Feb 16, 2019 Last Updated 2:53 PM, Feb 5, 2019

What the UK wants from public and workplace cubical design unveiled

Published in Product Innovation
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Disabled toilets are subject to a range of suggested regulations to ensure public cubicles provide adequate space for accessibility and wheelchair manoeuvrability. Yet when it comes to disabled toilet usage – specifically, who should be able to access them and when – we find rules of a different nature are often broken. Laminate manufacturer Formica Group conducted a survey to assess the opinions and habits of those who use Britain’s public and workplace toilets. Sharing the findings below, Joe Bell from Formica Group also examines how the study can inform future designs of standard cubicles.


Informed by a survey of 2000 adults in the UK, the ‘Lifting the Lid on Washrooms’ White Paper reveals that 18% of respondents believe disabled toilets should be off-limits to those without a disability. But more than half think it’s fine to use them if there are long queues elsewhere.

It’s not just convenience that is encouraging the use of disabled toilets by non-disabled users; cleanliness ranks highly too. A fifth feel it’s acceptable to use a disabled toilet when it is cleaner than the standard cubicle. Similarly, 15% agree that, in instances where non-disabled users want more cubicle space, it is permissible to use a disabled toilet.

The notion that disabled toilets are cleaner and more spacious than standard toilets comes from the belief that they are used less frequently. With lack of privacy being a major concern for 41% of adults using public toilets, the appeal of the sanctuary offered by disabled toilets is understandable.

Even when people are in a cubicle, the data finds they still feel vulnerable, with nearly half of respondents saying they are conscious of large gaps between the doors and its frame and between the floor and base of the cubicle door. 22% say they dislike using toilets outside their home specifically for this reason.

There is a clear preference for more room to be given to people; additional space should, therefore, be allocated to cubicle design. The desire for larger cubicles goes hand in hand with the desire for increased privacy – part of the solution here lies in specifying surfacing material in larger dimensions.

Toilet regulations and specifications

Regulation states that disabled toilets must be at least 2220mm long by 1500mm wide and have a door 900mm wide which can open 950mm outwards. Basins need to be positioned so that hands can be washed while still seated on the toilet; grab rails must also be installed at specific heights.

When it comes to standard toilet cubicle design, the Health and Safety Executive (HSE) says an SME employing between one to five mixed-sex staff needs at least one toilet and one basin; for six to 25 staff it’s two toilets and two basins; for 26 to 50 staff it’s three of each; for businesses with 51 to 75 staff, four of each are needed; while a business of 76 to 100 needs five of each.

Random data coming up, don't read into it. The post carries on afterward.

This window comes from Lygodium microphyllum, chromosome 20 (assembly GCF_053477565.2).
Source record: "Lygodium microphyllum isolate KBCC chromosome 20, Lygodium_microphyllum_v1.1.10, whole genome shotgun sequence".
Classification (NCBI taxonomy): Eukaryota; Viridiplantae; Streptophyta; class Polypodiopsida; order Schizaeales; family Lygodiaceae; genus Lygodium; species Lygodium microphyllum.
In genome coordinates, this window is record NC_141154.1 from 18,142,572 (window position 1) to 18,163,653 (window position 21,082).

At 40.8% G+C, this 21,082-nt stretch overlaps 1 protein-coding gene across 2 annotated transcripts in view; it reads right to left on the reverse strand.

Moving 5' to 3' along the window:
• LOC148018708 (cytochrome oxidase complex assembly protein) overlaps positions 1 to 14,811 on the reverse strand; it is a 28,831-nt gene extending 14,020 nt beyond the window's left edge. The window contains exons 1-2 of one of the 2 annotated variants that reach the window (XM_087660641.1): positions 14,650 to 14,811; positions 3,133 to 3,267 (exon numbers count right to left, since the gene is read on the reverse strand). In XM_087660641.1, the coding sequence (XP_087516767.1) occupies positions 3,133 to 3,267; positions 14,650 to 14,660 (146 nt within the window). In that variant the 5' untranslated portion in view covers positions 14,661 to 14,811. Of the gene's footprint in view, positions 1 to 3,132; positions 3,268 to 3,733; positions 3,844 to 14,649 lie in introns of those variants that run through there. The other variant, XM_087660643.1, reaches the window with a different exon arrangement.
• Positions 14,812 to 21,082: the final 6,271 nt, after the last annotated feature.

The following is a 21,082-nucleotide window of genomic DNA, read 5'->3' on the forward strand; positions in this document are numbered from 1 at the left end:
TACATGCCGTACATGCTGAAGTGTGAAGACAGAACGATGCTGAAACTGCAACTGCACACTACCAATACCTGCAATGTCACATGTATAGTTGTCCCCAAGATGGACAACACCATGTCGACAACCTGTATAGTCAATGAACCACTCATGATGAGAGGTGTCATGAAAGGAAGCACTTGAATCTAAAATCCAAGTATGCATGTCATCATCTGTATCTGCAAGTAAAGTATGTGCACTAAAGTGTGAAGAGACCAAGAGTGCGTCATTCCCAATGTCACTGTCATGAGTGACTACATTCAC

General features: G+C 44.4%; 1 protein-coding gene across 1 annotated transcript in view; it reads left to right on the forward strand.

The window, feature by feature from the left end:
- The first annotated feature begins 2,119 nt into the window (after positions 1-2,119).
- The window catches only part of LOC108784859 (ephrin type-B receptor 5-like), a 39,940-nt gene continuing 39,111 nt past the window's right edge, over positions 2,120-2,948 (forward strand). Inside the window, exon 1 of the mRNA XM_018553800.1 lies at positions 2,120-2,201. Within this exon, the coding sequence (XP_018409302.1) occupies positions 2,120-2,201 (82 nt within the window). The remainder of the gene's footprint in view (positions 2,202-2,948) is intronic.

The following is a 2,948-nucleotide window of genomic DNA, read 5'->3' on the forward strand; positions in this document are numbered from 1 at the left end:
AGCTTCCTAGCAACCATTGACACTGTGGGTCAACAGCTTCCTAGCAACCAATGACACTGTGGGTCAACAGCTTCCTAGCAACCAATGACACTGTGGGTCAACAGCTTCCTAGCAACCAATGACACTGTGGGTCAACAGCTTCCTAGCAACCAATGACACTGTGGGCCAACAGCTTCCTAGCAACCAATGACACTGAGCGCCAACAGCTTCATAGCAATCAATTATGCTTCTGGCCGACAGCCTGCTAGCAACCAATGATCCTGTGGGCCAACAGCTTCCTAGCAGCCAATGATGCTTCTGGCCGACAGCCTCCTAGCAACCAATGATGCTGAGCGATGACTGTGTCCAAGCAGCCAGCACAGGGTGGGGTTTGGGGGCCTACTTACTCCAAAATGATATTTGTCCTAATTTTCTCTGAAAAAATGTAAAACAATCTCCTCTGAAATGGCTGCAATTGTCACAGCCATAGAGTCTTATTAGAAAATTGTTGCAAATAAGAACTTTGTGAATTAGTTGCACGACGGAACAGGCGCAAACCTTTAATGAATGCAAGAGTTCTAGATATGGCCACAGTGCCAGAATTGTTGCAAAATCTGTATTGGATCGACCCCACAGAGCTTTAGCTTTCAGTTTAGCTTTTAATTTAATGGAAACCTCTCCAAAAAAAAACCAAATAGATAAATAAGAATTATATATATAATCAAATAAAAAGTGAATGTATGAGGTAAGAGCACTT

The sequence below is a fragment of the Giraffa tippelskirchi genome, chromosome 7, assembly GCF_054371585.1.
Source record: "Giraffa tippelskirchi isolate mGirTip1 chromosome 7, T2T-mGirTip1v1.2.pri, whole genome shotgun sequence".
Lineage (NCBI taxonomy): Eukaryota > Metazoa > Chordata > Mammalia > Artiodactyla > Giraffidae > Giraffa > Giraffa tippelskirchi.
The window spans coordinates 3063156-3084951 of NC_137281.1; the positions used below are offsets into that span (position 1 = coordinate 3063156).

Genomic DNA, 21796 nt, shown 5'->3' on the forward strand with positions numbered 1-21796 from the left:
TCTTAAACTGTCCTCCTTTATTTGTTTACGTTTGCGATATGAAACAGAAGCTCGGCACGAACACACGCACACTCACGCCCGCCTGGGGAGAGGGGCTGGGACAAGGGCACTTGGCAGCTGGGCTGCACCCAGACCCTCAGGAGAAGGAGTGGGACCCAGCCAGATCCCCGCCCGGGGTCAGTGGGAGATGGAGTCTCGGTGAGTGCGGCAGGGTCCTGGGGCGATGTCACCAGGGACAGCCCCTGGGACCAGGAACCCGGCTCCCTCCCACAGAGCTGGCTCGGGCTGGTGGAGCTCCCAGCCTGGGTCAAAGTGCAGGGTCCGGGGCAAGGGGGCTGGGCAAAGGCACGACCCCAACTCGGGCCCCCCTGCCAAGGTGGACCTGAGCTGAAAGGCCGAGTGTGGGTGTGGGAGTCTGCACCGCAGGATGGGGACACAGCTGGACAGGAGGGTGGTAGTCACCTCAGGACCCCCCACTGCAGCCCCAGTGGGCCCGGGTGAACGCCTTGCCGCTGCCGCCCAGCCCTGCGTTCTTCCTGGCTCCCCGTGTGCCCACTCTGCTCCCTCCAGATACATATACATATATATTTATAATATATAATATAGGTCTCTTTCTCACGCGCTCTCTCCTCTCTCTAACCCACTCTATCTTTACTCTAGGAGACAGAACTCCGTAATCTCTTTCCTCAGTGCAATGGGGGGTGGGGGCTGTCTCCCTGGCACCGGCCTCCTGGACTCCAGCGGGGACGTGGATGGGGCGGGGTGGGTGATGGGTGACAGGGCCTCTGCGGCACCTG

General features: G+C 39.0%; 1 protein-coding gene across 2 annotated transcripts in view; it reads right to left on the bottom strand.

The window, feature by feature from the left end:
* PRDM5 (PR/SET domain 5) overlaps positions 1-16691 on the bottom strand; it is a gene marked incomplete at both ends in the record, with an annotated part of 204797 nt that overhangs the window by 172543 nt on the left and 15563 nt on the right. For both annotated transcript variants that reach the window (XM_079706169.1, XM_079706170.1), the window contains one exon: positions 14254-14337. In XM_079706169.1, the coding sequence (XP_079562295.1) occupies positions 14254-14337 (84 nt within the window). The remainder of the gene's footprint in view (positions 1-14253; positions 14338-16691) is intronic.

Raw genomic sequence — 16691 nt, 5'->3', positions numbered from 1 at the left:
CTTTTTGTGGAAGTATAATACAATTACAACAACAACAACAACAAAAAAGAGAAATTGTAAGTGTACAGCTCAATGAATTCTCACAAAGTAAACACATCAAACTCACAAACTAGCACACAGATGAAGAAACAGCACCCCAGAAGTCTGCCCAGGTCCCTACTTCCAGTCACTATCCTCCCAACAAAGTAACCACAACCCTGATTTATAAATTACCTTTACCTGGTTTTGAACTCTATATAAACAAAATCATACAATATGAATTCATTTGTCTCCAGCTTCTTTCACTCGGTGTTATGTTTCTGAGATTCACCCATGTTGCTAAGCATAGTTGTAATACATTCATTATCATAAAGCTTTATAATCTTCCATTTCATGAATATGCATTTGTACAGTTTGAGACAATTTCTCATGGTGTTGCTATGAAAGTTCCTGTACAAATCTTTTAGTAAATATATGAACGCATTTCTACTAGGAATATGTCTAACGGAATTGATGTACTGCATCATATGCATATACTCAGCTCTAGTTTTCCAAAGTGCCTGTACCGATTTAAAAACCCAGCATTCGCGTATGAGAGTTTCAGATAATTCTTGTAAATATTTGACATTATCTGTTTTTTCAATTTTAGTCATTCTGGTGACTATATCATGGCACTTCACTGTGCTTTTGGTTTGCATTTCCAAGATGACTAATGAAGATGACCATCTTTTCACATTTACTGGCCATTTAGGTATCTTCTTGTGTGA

Schools have their own washroom guidelines, with the recommendation that there should be at least one toilet per 10 pupils for those under the age of five, while for those aged 11+ there must be one washbasin per toilet. In special needs schools, there should be one toilet for every 20 pupils, regardless of age.

Cubicle sizes are also strict; all standard (non-disabled) cubicles must have a minimum of 450mm-diameter manoeuvring space within the cubicle, with the recommendation that the standard dimensions are 850mm wide by 1500mm deep. Survey respondents did not like the large gaps they find in public or workplace toilets, even though they don’t need to be as big as they are (regulations merely state a door should be able to be released from the outside).

When it comes to specific facilities a washroom must have, the regulations are vague, and respondents seem to signal that this vagueness (and its interpretation by employers) is not meeting their expectations. Legally, workplace toilets should simply have ‘enough soap or other washing agents’ and offer ‘a means of drying hands such as paper towels or a hot air dryer’. However, respondents feel this is not good enough. A majority (61%) want hands-free flushing (not legally required); more than a third (34%) also want improved hand dryers; while 22% want bigger soap dispensers.

There’s one key area too that the legislation overlooks entirely, but which adults seem to care about a great deal – noise. Using the toilet (particularly at work) can feel embarrassing for people if they feel they can be heard in the next cubicle or even in the corridor outside. A significant 32% say they want better soundproofing. So fearful are people about the noise they create that nearly a fifth have actually avoided using a toilet if they think it has a lack of soundproofing.

The adoption of a similar design approach to standard cubicles would provide more space for the user and also eliminate the door gap issues, thereby ensuring increased privacy. The challenge for architects, designers and facility managers is to provide the larger cubicles without reducing the number of overall cubicles available in a building.

The in-depth research explores the UK’s innermost thoughts on public toilets and reveals vital insight to aid architects, designers and fabricators on the future design of the public toilet.



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